View Answers

Should be implemented as-is.
18 (38.3%)

Should be implemented with changes. (please comment)
6 (12.8%)

Shouldn't be implemented.
4 (8.5%)

(I have no opinion)
17 (36.2%)

(Other: please comment)
2 (4.3%)

cesy: "Cesy" - An old-fashioned quill and ink (Default)
[personal profile] cesy

Title:
Option to show "originally posted as" on imported entries and comments

Area:
entries, comments, importing

Summary:
Expose "originally posted as" on imported entries and comments, as an option that can be added to styles if desired.

Description:
Some users would like to be able to see where a comment or entry has been imported from, if they are importing from several locations or different names, or wish to display the history in full on Dreamwidth. Other users would prefer to keep the current display. I propose that the importer is updated to preserve the username and site/OpenID name at the time of import, so that this information is available to style designers, who can then create styles with it displayed, or add it to their styles as an option for those who want to show it on their journals. For previously imported entries where the original import site has not been saved, this would display something like "Originally posted as: information not available".

Poll #9857 Option to show "originally posted as" on imported entries and comments
Open to: Registered Users, detailed results viewable to: All, participants: 63


This suggestion:

View Answers

Should be implemented as-is.
22 (34.9%)

Should be implemented with changes. (please comment)
10 (15.9%)

Shouldn't be implemented.
7 (11.1%)

(I have no opinion)
24 (38.1%)

(Other: please comment)
0 (0.0%)

ciaan: revolution (Default)
[personal profile] ciaan

Title:
Privacy-lock icon by contact info on profile

Area:
profile, privacy

Summary:
Put a privacy-lock icon by the "other services" section in "connect" on the profile if these are visible only to access list.

Description:
There is a little lock icon that shows next to the "contact details" at the top of the profile page where the email address is listed, if that address is set to be visible only to the access list. However, there is more contact info shown on the profile page, in "other services" in the "connect" section, and there is no indication next to that section to remind/reassure the user that the info is only visible to the access list. I suggest adding another lock icon in that section immediately next to the title, the same as for "contact details".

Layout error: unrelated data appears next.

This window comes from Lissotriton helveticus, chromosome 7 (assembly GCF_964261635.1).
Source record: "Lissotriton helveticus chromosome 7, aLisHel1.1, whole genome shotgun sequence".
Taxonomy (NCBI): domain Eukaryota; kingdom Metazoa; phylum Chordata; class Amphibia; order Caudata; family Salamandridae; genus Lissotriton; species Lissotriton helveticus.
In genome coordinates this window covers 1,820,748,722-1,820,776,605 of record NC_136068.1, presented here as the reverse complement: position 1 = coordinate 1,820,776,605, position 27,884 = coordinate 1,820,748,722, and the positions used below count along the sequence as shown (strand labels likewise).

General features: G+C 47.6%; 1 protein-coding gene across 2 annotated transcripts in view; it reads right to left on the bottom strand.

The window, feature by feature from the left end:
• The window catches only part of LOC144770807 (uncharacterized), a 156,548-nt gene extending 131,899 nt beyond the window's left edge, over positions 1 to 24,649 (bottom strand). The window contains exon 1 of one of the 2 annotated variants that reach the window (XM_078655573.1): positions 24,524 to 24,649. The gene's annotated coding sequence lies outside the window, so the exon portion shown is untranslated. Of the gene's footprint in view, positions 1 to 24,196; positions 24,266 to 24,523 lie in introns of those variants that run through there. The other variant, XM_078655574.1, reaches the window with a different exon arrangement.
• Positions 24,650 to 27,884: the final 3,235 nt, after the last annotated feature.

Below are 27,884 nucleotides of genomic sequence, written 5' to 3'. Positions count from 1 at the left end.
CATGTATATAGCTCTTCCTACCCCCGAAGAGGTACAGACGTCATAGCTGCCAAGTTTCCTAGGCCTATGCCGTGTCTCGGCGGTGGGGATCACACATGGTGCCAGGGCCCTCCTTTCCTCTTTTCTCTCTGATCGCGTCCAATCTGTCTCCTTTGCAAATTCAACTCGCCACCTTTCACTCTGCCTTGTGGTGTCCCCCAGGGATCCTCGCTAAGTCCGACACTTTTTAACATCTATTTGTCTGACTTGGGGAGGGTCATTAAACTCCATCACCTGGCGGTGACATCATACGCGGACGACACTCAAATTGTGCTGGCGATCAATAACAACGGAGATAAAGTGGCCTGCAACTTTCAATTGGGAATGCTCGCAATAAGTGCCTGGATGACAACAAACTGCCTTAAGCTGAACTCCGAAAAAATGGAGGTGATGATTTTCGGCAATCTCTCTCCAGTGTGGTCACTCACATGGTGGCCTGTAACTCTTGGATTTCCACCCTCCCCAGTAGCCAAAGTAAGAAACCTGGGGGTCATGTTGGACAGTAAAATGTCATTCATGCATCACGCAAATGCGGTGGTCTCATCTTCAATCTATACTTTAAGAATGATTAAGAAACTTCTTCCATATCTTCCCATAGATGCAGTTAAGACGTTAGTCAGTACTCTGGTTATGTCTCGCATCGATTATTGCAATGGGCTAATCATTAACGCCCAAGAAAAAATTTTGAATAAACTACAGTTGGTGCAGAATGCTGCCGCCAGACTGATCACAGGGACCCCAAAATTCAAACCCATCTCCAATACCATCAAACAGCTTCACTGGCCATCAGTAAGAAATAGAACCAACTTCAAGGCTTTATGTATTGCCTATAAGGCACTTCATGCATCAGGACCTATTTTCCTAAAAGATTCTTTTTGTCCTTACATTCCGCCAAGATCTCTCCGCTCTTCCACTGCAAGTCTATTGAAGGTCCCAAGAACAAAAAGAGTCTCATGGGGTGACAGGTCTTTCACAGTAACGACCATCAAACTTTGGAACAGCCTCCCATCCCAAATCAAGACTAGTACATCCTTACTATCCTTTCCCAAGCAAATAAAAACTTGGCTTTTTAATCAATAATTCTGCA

Poll #9856 Privacy-lock icon by contact info on profile
Open to: Registered Users, detailed results viewable to: All, participants: 64


This suggestion:

View Answers

Should be implemented as-is.
57 (89.1%)

Should be implemented with changes. (please comment)
0 (0.0%)

Shouldn't be implemented.
0 (0.0%)

(I have no opinion)
7 (10.9%)

(Other: please comment)
0 (0.0%)

azurelunatic: A glittery black pin badge with a blue holographic star in the middle. (Default)
[personal profile] azurelunatic

Title:
Notifications for new popular-with-circle accounts

Area:
circles, discovery

Summary:
When there are changes to the lineup in http://www.dreamwidth.org/tools/popsubscriptions , there should be a subscription to be notified of what accounts were added.

Description:
http://www.dreamwidth.org/tools/popsubscriptions lists accounts that a lot of people in your circle subscribe to.